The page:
JULY 1942 PDF Print
Thursday, 16 August 2012 15:58

JULY  2, 1942         

Mayor Winn Davis was elected President of the Board of Directors of the T. J. Samson Community Hospital to succeed the late George J. Ellis.  Mrs. W. R. Dickinson, the first woman to be elected to the Board, will probably be assigned to the duty of coordination of various civic organizations in their hospital efforts.  President Davis has been a member of the Board since the organization of the Hospital and his election to succeed Mr. Ellis was expected by all.
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David Hatchett has been elected president of the Glasgow Future Farmers Chapter.  Other officers elected are Charles Owen, Vice President; Edwin Read, Secretary; Rondal Smith, Treasurer; Jasper Pedigo, Reporter, and Stanley Riley Jr, Doorman.
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All 12-gauge shotguns on local dealers’ shelves have been shipped to Government depots.
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John Nelson has been spending some time at Mammoth Cave assisting in the cataloging of the collection of Indian relics which was recently bought by the U. S. Government.  About 50,000 pieces are in the collection, and a building will be erected in the Cave Park where Mr. Nelson’s collection will form a nucleus for an extended museum.
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Boy Dies from Injuries.  Death struck in a tragic manner last Friday evening when two children were struck by a truck on the Burkesville Road near the K-U Ice Plant.  Luther Carroll Chapman, 11, son of  Mrs. Lee Emmet, died shortly after being admitted to the hospital.  His 3-1/2- year- old sister, Essie Olene Smith, was treated for a head injury and remained in the hospital until Monday, when she was returned to her home on Shirley Row.  The truck was driven by Andrew J. Moore, of Tompkinsville, who made a desperate attempt to avoid striking the children, but they turned directly into the path of the truck while trying to escape being struck by a vehicle going in the opposite direction.
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JULY 9, 1942

The second polio case in Barren County was reported this week when it was determined  that 17-year-old Earl Lingle was suffering from an attack.  The other case is a 4-year-old Saltsman girl of the Owl Spring section.  Lingle’s left leg is slightly affected, but he is getting along nicely.  Every method known to medical science is being used to combat the disease.   Young  Lingle is a student at Glasgow High School and will be a senior this coming year.  He is quite an athlete and is extremely popular.  His many friends are hoping for him a speedy and complete recovery.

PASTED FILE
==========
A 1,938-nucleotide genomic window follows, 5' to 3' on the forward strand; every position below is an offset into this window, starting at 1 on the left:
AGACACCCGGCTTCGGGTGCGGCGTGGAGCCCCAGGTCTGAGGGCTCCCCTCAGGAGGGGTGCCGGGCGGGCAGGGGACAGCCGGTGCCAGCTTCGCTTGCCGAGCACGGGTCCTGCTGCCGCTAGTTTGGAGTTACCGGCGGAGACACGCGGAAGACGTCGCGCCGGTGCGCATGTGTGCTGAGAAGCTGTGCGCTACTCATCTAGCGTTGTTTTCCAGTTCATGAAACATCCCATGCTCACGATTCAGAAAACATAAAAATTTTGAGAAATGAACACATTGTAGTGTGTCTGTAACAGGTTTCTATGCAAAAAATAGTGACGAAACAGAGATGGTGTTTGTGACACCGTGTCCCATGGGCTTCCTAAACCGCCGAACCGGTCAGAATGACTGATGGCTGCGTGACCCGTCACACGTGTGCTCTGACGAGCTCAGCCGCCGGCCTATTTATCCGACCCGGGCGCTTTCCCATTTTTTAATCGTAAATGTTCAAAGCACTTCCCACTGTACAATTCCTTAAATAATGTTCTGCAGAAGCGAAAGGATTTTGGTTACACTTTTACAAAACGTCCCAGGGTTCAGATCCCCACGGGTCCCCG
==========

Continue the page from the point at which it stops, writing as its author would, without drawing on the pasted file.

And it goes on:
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Lt. Garland Reynolds Visits Parents Here.  After drifting for eight harrowing days at sea in an open lifeboat, 1st Lt. Garland B. Reynolds arrived back in Glasgow safely today after landing at an undisclosed port.  Though browned by the sea and wind, he appeared to be suffering none the worse from his experience.  Lt. Reynolds and the 27 other men in the open boat were on a diet of 6 ounces of
water a day, 3 ounces in the morning and 3 ounces at night.  The ‘substance” of this diet consisted of  2 crackers three times a day.  He said he lost 10 pounds and all his personal belongings, but that they were lucky in that the sea was calm and they ran into no storms.  The lieutenant instructed his interviewer not to “try to make any hero stuff out of this; it could happen to anyone; it’s happening to a lot of  men.”
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From Summer Shade.  Metcalfe County rural schools began Monday and textbooks were issued to teachers Monday and Tuesday.  A number of emergency teachers have been employed this year on account of the shortage caused by the draft and defense work.
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AD.  The drink that everybody knows – 5 cents.  Coca-Cola Bottling Company, Glasgow, Kentucky.
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AD.  Furniture Bargains, and we are not going out of business.  We will not fool the public to get the business.  We have a reasonable mark-up on all goods and we do not mind the customer seeing it.  We are stocked with a full line of new furniture and an extra good stock of good used furniture.  Don’t fail to let us show you what we can save you on your furniture.  If we haven’t got it in stock, we will get it for you.  Gerald Furniture Company.
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JULY 16, 1942

Several local registrants of the 35 to 45 age group have been notified to appear at the Unemployment Office in Bowling Green for an interview concerning utiliza- tion of their services in various critical skills in present defense industry.  L. L. Morris, of the Morris Farm Equipment and Morris Oil Supply companies, was in Bowling Green Tuesday, and many others are reported to have received notices.
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10% Buttons Are To Be Distributed To Pledgers.  Mayor Winn Davis, chairman of the Barren County Bank committee, today received a quantity of  “10% buttons”
which will be distributed to various local employees who have signed up to put 10% of their income in war bonds.  When you see a clerk sporting one of these buttons, you can be sure that person is one who is contributing his, or her, part in backing up the boys up-front.